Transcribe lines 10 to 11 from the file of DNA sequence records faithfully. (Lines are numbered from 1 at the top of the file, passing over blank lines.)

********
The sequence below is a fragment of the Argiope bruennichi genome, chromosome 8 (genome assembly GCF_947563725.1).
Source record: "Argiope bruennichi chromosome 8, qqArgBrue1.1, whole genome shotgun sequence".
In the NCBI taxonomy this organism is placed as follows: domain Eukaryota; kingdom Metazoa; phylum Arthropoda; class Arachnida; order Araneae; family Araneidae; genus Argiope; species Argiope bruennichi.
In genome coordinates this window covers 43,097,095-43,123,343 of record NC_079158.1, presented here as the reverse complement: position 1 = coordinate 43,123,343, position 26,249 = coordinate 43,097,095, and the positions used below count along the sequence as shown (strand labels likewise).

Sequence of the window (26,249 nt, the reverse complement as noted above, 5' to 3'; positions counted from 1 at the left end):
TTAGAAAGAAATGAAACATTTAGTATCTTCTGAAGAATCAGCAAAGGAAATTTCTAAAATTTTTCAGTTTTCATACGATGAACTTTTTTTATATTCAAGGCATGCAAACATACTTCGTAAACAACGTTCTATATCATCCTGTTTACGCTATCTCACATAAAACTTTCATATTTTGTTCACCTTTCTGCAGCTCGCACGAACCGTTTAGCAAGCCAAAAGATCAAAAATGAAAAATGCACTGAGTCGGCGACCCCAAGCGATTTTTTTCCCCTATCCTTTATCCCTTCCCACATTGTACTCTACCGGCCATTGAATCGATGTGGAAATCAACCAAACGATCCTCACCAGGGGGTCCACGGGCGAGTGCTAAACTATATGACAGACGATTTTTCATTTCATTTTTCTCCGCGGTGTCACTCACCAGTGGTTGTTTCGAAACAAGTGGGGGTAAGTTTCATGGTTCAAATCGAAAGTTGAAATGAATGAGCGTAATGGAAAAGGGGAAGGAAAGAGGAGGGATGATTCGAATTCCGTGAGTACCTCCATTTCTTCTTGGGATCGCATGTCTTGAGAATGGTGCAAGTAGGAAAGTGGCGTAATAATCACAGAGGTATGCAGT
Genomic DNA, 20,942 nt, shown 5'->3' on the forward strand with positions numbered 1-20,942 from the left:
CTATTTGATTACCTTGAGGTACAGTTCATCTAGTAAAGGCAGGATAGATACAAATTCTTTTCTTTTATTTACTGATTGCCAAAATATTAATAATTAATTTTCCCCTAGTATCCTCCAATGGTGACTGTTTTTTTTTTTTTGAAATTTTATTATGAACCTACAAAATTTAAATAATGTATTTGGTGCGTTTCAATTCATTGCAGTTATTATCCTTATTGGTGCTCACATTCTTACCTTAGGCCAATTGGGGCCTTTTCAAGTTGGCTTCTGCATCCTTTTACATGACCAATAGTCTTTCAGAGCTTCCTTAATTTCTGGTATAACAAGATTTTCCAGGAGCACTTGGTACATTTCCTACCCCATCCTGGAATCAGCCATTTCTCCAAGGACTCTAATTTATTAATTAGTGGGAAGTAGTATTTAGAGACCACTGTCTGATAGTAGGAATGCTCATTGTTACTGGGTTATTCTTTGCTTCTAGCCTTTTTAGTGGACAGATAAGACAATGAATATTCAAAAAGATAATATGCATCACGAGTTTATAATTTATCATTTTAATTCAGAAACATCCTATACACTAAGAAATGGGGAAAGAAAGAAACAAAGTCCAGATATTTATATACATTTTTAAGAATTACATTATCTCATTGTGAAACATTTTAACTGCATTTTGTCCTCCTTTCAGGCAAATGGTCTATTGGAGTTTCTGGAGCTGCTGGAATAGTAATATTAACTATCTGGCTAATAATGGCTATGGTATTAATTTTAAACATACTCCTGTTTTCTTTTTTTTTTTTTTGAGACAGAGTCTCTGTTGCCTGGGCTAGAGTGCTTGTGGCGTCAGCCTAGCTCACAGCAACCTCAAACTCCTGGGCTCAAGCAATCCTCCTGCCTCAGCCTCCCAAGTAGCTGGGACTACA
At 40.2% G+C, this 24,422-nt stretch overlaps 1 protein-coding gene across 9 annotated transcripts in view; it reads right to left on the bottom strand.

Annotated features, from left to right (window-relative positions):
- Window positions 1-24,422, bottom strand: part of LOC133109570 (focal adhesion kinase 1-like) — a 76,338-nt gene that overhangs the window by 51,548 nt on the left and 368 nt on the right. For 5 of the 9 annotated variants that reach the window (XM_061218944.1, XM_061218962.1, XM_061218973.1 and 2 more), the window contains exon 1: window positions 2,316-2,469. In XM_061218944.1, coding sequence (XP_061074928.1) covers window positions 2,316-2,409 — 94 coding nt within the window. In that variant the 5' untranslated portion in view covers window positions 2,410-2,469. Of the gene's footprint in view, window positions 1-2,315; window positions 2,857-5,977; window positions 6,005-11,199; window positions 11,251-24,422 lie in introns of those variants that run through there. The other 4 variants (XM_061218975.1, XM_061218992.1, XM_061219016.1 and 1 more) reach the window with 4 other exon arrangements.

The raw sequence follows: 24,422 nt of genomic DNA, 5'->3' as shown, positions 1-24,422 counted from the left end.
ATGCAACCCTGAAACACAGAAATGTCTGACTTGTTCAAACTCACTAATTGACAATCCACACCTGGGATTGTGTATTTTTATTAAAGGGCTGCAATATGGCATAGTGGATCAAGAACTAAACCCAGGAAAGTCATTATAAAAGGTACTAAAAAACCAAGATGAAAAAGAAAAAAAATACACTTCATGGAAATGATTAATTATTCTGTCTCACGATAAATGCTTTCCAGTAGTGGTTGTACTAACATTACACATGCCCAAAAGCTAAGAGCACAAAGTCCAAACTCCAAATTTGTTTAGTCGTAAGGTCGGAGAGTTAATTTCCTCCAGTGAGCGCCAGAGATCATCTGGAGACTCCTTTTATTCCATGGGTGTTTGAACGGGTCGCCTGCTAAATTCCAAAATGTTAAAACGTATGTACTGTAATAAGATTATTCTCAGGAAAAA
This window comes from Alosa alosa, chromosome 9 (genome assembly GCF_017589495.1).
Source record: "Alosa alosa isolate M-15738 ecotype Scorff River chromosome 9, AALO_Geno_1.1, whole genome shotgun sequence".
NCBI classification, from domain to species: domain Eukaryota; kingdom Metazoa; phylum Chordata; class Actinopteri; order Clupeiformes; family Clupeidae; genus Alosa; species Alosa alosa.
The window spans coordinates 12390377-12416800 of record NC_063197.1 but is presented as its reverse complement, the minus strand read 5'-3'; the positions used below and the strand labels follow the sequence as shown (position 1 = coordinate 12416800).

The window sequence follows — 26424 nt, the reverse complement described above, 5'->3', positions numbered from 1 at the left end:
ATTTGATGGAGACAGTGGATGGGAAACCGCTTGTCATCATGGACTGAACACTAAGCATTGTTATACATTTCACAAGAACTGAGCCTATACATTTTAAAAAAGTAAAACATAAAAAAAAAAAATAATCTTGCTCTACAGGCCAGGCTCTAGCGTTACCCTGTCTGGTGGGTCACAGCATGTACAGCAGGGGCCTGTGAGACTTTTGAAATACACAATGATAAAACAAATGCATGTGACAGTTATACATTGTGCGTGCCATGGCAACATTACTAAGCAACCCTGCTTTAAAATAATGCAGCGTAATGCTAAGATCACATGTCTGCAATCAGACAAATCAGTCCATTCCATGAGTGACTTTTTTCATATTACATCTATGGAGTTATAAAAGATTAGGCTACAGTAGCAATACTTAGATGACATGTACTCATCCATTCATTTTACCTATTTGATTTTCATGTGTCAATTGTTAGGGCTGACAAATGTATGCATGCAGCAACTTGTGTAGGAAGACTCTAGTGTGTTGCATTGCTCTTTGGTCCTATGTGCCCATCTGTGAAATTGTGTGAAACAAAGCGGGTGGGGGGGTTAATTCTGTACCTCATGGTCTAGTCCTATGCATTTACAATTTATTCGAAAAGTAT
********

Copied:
Annotated features, from left to right (window-relative positions):
- Window positions 1-24,422, bottom strand: part of LOC133109570 (focal adhesion kinase 1-like) — a 76,338-nt gene that overhangs the window by 51,548 nt on the left and 368 nt on the right. For 5 of the 9 annotated variants that reach the window (XM_061218944.1, XM_061218962.1, XM_061218973.1 and 2 more), the window contains exon 1: window positions 2,316-2,469. In XM_061218944.1, coding sequence (XP_061074928.1) covers window positions 2,316-2,409 — 94 coding nt within the window. In that variant the 5' untranslated portion in view covers window positions 2,410-2,469. Of the gene's footprint in view, window positions 1-2,315; window positions 2,857-5,977; window positions 6,005-11,199; window positions 11,251-24,422 lie in introns of those variants that run through there. The other 4 variants (XM_061218975.1, XM_061218992.1, XM_061219016.1 and 1 more) reach the window with 4 other exon arrangements.